In Memoriam

This site is also dedicated to Stan Sargent. Stan and I grew up in Grenada, Mississippi, and both of us left for college at about the same time. Stan served in Vietnam while I joined the Peace Corps. Stan won the Silver Star for heroism. Read Stan's story (1 MB download pdf).

Monday, September 13, 2010

Sebastian Junger: On Combat New and Old

Reading an article in the November 2010 edition of Military History magazine on Sebastian Junger and his book, "War."  Junger covered the 15 month deployment of US Army's 2nd platoon, Company B, 2n Battalion, 503rd Infantry Regiment in Afghanistan's Korengal Valley during 2007 - 2008. 

When he was asked about the psychological effects of being in a war zone, Junger said: "People see combat through a paradigm of trauma.  But there are also pyschologically  positive things that happen withtin a small group that can not be duplicated back home.  That's another way to look at PTSD (post-traumatic stress disorder) and it's serious.  I think it's as serious as the trauma component.  That's why they (soldiers) want to go back.  They didn't go back because it was traumatic, but because it was a place where they understood what they were supposed to do.  They understood who they were.  They had a sense of purpose.  They were necessary."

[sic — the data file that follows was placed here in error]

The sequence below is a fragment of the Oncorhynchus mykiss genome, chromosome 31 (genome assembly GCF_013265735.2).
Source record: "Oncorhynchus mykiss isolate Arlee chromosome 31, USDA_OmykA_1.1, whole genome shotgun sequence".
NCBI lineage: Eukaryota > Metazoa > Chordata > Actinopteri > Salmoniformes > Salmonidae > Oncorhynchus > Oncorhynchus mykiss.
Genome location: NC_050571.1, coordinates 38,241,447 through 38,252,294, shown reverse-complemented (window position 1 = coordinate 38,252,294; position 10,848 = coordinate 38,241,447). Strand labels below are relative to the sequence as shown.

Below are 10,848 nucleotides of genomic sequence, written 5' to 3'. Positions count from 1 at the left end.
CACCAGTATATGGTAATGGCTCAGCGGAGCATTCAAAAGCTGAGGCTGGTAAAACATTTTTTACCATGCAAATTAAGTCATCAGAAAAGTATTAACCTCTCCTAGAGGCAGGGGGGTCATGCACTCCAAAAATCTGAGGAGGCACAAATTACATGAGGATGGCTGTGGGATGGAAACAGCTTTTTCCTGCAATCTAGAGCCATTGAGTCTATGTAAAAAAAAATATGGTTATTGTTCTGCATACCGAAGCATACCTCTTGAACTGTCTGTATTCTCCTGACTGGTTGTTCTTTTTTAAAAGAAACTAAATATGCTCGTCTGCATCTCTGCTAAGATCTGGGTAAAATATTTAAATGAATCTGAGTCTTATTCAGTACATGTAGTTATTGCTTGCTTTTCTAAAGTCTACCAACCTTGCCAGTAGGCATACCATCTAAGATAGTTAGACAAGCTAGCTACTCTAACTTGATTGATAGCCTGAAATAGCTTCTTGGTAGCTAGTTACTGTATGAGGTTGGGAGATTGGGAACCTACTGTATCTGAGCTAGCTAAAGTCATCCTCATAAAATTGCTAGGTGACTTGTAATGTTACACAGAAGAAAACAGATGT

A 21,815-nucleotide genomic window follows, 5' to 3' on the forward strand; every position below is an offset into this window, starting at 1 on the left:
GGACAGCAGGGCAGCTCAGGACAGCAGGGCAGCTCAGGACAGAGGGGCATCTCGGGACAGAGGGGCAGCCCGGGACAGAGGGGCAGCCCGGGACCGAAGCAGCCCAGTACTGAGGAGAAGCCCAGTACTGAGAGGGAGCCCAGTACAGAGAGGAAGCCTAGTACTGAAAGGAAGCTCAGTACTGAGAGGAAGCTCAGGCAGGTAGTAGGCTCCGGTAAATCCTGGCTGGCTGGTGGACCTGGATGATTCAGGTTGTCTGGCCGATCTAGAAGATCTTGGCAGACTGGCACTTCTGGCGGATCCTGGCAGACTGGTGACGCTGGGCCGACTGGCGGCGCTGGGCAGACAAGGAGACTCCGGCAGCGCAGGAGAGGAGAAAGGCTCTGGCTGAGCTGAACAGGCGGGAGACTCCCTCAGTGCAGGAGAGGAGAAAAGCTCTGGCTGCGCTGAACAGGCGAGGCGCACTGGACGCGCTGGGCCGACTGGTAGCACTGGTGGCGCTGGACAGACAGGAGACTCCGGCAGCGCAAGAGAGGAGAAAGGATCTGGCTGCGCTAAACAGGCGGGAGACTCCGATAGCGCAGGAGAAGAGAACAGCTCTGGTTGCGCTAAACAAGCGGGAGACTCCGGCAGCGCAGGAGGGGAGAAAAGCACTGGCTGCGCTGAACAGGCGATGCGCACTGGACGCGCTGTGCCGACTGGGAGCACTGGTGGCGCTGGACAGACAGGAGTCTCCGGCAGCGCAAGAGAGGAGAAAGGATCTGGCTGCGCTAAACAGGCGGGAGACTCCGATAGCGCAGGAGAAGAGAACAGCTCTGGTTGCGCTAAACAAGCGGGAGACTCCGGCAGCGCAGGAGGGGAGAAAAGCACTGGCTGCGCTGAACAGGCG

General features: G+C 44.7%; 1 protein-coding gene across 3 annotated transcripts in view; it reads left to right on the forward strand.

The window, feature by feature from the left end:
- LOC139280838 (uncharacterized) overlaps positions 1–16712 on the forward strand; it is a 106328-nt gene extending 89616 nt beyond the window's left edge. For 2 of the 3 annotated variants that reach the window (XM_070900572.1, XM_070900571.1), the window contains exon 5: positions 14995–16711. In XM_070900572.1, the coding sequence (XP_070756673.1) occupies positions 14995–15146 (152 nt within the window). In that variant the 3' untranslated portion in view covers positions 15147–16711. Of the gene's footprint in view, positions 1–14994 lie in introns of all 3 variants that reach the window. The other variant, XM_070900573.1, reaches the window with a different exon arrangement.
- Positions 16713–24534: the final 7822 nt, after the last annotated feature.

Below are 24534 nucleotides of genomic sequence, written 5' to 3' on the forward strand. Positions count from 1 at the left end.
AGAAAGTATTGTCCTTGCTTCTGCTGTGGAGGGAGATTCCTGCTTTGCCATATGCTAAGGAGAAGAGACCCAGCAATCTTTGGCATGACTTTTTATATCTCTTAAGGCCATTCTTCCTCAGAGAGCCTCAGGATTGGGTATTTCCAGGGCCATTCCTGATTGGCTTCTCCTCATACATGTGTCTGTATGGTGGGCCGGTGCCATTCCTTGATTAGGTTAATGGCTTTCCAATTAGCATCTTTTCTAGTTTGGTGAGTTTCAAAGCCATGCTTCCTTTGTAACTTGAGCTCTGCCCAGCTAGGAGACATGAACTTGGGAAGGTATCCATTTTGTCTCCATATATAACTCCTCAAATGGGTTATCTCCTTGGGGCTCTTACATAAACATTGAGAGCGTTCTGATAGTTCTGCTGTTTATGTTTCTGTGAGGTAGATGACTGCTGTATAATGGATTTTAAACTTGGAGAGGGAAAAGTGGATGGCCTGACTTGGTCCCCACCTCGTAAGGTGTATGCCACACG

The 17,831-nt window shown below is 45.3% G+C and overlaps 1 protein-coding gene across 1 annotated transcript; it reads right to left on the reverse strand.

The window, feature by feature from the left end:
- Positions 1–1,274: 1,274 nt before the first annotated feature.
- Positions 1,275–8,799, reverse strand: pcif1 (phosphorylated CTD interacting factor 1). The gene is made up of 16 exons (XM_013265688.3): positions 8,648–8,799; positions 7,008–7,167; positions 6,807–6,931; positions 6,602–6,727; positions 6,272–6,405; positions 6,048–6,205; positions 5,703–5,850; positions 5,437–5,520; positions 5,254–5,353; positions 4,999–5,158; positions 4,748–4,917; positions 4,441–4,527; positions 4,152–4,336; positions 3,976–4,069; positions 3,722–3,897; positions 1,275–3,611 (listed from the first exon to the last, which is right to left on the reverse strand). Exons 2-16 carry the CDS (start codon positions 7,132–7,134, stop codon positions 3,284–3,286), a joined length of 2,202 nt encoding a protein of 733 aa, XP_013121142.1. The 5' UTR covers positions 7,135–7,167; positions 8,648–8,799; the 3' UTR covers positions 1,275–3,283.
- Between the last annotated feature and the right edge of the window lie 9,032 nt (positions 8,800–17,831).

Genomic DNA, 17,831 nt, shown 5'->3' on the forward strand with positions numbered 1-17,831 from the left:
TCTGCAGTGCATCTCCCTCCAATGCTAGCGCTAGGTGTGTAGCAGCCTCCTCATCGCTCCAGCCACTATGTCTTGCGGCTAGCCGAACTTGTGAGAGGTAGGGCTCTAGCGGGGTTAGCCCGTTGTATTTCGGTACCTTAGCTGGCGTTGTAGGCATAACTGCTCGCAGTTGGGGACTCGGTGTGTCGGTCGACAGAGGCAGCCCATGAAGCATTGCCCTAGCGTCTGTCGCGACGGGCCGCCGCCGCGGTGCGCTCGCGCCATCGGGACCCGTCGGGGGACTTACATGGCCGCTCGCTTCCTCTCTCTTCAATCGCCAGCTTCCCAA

Trying to figure out why I want to go back to Iraq, Junger's statement seemed to answer the question.  I'm not sure where I could contribute more than I could there.  I understand what I need to do and I believe our collective efforts are making a difference.  At a certain age you start to worry about your relevance.  A place like Iraq takes those worries away.

1 comment:

  1. Mike, Junger's and your comments are really relevant for me right now. Frankly, I'm not doing much and very bored. I never told you, but I was in the Army 1966-70, including 15 month tour in RVN, where I picked up some metal which is still coming out many years later (my last operation was about a year ago). I remember coming back and going to school at UC Berkeley, being proud of my service and kind of expecting to have defend the war, my part in it, etc. The most disconcerting thing to contrary, though, was that no one had the slightest interest in the whole affair; it was as if the war didn't exist. I suspect that many young men coming back today (and assuming they're leaving the military service) confront the same sort of dislocation/disorientation issues upon leaving their units and operations areas.. Take care, Mike, L